Although whiplash is a common injury, particularly in car accidents, it can be difficult to diagnose. There is not a conventional way to identify that the injury has occurred, and physicians might have to rely on patient reports to determine that whiplash has occurred. This means that people who suffer from whiplash after a motor vehicle accident may struggle to get compensation because they might be unable to improve to prove the existence of the injury. However, a study published on July 2 has found that it is possible to track the injury, and these results could eventually have implications for Louisiana victims.
Scans for signs of whiplash
The international study was conducted in Sweden and involved injecting a substance known as D-deprenyl into people who came into the emergency room with whiplash injuries after a motor vehicle accident. Physician then did CT and PET scans. They found that in the upper part of injured patients’ necks, joint tissue, muscles and bones took in more D-deprenyl. These findings were not apparent in a conventional scan.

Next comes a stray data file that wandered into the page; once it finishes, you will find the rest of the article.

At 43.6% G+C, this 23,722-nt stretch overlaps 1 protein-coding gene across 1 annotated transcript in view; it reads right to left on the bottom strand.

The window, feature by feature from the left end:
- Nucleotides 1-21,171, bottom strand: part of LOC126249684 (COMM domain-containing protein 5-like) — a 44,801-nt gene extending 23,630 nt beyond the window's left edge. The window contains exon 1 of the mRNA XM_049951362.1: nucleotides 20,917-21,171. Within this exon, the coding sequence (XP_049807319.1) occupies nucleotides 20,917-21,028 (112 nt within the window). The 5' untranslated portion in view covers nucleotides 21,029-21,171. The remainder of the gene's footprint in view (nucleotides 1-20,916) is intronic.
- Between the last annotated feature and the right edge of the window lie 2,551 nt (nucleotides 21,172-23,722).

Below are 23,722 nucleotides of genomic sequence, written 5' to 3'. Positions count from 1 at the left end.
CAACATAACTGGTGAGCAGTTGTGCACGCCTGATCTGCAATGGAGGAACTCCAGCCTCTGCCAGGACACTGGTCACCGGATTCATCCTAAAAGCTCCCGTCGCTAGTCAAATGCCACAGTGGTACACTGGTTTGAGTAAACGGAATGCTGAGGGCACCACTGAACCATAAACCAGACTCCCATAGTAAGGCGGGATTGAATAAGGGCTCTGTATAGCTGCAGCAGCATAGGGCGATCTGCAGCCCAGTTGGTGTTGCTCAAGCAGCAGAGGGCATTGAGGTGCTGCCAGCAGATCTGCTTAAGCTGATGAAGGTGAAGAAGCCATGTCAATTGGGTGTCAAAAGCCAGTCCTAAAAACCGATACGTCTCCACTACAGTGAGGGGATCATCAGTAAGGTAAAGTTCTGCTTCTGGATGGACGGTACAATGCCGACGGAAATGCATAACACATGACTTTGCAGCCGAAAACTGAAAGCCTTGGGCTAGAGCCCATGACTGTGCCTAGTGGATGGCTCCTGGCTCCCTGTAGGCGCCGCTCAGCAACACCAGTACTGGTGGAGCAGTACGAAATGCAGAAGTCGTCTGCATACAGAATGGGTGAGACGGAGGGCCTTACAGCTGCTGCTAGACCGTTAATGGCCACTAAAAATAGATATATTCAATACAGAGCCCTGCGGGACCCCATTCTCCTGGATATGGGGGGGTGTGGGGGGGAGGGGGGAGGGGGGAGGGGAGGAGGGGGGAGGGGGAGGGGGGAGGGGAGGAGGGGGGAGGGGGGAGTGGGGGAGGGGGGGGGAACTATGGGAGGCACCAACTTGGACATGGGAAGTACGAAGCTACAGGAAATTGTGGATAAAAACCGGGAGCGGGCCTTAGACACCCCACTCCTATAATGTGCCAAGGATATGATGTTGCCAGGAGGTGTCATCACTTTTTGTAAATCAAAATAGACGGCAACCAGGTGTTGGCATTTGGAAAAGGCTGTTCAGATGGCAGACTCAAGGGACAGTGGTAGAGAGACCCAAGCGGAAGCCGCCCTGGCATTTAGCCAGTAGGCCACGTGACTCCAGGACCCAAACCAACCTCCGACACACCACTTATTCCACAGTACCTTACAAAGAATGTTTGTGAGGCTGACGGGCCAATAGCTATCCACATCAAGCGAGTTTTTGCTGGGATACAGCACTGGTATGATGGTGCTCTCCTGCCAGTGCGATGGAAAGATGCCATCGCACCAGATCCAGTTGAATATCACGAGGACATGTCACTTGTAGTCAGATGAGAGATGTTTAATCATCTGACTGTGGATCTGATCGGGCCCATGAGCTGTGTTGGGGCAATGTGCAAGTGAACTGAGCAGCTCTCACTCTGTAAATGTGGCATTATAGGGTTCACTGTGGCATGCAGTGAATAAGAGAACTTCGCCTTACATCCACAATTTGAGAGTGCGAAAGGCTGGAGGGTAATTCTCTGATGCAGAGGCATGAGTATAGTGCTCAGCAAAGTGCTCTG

The patients were scanned again after six months and had improved. However, they still reported pain and lack of mobility. Another scan found that there was still some D-deprenyl uptake although it was lessened.
There will probably need to be more research into this area, and it would take some time before this kind of diagnostic approach was widely available. However, once it was, it could be helpful for patients who have been injured because of another driver’s negligence and are seeking compensation. It is not uncommon for injured people to struggle to claim compensation when they have injuries that might not be easily identified or that could take some time to cause symptoms. For example, it might take days for symptoms of traumatic brain injury to appear, and an insurance company might try to argue as a result that this injury is unrelated.